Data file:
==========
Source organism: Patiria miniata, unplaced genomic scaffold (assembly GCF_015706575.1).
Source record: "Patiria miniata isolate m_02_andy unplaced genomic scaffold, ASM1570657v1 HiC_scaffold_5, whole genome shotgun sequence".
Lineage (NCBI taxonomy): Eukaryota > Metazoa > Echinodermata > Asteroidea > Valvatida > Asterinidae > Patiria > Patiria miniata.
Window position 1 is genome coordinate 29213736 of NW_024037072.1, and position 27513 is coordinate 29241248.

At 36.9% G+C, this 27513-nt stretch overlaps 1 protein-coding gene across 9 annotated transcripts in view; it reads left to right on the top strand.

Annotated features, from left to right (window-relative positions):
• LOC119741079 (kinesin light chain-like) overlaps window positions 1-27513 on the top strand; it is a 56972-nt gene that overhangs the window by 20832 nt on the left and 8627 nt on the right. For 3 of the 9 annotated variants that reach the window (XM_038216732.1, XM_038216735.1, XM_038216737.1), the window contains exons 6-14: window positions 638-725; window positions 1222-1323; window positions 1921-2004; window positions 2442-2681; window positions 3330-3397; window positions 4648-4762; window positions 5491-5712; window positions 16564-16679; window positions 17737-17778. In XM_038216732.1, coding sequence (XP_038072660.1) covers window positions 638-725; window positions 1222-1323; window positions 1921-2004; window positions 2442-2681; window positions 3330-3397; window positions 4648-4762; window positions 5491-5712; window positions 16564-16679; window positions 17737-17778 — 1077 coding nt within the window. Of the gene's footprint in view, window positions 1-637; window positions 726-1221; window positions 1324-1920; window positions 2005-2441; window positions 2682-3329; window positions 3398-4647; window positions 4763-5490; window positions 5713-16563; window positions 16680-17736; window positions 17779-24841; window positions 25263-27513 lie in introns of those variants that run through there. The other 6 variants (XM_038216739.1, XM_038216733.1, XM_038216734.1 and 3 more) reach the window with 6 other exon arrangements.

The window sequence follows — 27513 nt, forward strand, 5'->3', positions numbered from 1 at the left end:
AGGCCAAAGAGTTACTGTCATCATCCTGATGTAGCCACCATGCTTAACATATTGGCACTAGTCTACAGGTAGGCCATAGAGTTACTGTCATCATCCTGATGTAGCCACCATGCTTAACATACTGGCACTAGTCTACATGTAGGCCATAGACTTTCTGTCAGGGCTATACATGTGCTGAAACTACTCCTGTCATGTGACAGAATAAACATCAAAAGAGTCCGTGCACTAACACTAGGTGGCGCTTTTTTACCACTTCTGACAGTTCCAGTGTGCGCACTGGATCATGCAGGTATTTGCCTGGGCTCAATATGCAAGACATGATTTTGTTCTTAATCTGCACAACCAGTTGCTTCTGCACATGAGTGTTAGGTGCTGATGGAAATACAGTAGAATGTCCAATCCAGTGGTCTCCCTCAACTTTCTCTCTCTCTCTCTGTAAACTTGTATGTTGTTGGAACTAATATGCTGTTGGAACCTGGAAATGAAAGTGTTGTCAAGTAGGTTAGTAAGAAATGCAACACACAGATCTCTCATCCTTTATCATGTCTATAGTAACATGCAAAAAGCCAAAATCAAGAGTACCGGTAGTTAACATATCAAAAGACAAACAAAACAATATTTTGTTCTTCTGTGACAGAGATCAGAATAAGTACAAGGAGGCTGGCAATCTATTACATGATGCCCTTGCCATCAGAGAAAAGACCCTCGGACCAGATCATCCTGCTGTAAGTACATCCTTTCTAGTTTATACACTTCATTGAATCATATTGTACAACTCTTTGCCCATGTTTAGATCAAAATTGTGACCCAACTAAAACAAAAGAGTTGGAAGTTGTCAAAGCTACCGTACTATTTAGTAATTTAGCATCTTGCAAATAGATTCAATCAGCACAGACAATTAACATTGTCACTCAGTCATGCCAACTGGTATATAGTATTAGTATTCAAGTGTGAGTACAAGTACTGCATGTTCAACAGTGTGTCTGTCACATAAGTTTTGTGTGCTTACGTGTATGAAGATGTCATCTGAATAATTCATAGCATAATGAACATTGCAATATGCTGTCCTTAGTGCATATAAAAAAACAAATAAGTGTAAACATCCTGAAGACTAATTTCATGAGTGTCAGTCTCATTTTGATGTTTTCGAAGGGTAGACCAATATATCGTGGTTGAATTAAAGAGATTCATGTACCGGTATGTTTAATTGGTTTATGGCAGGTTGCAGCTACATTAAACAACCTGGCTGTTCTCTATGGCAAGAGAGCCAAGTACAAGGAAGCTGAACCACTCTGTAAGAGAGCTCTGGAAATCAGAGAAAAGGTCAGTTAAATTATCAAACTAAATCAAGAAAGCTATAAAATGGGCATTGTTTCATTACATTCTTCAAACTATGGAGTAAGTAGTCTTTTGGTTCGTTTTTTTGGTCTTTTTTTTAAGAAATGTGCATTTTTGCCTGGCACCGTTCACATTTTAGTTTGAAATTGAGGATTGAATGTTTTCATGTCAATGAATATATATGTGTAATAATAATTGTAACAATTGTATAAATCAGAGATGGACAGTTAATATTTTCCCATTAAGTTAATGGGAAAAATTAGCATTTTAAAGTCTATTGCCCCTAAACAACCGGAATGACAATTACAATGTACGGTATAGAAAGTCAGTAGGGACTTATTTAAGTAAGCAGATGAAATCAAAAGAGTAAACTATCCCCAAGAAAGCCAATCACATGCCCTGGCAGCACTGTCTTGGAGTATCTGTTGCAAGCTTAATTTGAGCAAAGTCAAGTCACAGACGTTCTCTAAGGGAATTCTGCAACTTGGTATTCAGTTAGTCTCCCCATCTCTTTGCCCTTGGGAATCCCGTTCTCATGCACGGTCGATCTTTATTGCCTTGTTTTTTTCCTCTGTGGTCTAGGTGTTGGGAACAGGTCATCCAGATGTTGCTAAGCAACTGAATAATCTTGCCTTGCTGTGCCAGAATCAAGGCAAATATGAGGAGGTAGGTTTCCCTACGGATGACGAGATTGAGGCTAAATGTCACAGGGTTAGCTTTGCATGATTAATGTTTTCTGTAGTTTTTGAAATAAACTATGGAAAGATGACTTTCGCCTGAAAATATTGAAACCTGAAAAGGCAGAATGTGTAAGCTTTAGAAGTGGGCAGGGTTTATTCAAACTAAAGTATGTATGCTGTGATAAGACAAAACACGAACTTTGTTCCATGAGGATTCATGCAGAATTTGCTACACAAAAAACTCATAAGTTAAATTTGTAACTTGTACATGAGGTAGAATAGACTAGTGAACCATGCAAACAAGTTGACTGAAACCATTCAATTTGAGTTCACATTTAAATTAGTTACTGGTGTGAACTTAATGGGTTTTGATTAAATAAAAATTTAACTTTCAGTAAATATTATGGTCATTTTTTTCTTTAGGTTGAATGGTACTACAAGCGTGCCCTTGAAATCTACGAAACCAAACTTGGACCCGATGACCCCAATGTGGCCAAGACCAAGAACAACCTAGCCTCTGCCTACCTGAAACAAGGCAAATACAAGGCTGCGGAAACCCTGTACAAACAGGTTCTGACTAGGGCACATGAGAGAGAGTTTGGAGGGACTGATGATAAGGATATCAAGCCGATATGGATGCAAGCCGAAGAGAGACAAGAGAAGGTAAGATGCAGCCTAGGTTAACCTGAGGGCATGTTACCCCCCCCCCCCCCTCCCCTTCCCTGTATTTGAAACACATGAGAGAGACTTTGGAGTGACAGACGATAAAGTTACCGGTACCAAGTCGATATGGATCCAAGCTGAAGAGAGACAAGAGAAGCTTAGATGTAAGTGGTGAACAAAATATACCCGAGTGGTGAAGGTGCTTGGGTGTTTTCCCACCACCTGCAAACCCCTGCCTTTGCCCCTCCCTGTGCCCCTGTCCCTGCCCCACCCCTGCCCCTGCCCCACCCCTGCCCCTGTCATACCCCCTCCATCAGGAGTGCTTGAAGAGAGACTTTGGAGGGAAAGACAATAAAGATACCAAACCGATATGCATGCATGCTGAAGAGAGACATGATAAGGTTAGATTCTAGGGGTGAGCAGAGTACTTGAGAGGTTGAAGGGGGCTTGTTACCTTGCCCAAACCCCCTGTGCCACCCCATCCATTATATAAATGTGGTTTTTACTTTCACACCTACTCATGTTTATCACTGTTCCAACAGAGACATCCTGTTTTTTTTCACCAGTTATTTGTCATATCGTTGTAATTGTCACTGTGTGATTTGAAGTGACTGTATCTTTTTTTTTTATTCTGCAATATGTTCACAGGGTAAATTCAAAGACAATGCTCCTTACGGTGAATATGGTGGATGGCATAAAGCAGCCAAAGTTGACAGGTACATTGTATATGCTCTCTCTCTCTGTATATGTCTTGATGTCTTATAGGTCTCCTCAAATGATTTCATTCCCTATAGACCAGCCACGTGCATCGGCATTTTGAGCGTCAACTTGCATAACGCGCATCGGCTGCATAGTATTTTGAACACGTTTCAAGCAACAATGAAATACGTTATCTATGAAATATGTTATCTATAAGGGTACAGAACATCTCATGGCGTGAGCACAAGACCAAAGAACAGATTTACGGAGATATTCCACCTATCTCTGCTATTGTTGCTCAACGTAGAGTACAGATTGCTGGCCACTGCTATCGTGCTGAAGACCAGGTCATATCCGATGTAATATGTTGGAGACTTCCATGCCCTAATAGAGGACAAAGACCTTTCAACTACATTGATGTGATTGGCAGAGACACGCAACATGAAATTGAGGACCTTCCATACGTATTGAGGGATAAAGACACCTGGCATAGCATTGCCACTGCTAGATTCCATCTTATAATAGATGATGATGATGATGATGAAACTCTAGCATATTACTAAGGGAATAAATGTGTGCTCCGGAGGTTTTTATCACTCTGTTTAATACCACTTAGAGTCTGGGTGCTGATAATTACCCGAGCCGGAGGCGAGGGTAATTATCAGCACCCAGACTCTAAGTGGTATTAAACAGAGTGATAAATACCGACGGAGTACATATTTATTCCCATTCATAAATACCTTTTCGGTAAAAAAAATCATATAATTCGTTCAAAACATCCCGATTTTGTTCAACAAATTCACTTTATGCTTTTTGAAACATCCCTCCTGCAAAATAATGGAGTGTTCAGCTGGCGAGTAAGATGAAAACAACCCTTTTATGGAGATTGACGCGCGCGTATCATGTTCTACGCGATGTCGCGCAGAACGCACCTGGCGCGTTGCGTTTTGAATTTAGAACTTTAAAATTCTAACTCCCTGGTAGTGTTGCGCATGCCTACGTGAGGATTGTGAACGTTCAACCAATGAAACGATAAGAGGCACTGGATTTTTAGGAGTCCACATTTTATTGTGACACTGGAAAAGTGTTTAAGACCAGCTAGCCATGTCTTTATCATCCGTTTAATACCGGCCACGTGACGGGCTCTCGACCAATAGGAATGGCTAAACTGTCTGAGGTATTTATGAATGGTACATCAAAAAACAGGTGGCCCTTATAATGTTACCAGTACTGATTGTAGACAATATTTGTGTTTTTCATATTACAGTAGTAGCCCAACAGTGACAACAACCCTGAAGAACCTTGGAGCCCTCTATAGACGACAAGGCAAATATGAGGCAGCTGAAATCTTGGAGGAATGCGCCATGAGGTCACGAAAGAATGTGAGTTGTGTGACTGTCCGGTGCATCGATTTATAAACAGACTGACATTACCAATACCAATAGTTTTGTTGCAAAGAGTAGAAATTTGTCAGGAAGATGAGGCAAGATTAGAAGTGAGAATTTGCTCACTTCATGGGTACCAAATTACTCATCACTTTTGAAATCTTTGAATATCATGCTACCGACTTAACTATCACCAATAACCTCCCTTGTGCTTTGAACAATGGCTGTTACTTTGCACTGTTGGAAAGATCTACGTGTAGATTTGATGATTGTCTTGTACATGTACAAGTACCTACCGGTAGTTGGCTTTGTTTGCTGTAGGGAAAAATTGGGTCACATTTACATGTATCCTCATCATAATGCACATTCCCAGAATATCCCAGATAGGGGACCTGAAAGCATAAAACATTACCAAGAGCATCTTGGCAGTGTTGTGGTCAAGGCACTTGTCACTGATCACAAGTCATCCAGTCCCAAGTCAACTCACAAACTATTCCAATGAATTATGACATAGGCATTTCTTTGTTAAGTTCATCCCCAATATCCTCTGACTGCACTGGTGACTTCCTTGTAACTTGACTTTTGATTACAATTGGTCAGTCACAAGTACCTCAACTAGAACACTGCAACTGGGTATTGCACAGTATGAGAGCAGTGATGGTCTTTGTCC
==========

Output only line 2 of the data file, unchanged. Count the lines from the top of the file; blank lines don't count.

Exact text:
Source record: "Patiria miniata isolate m_02_andy unplaced genomic scaffold, ASM1570657v1 HiC_scaffold_5, whole genome shotgun sequence".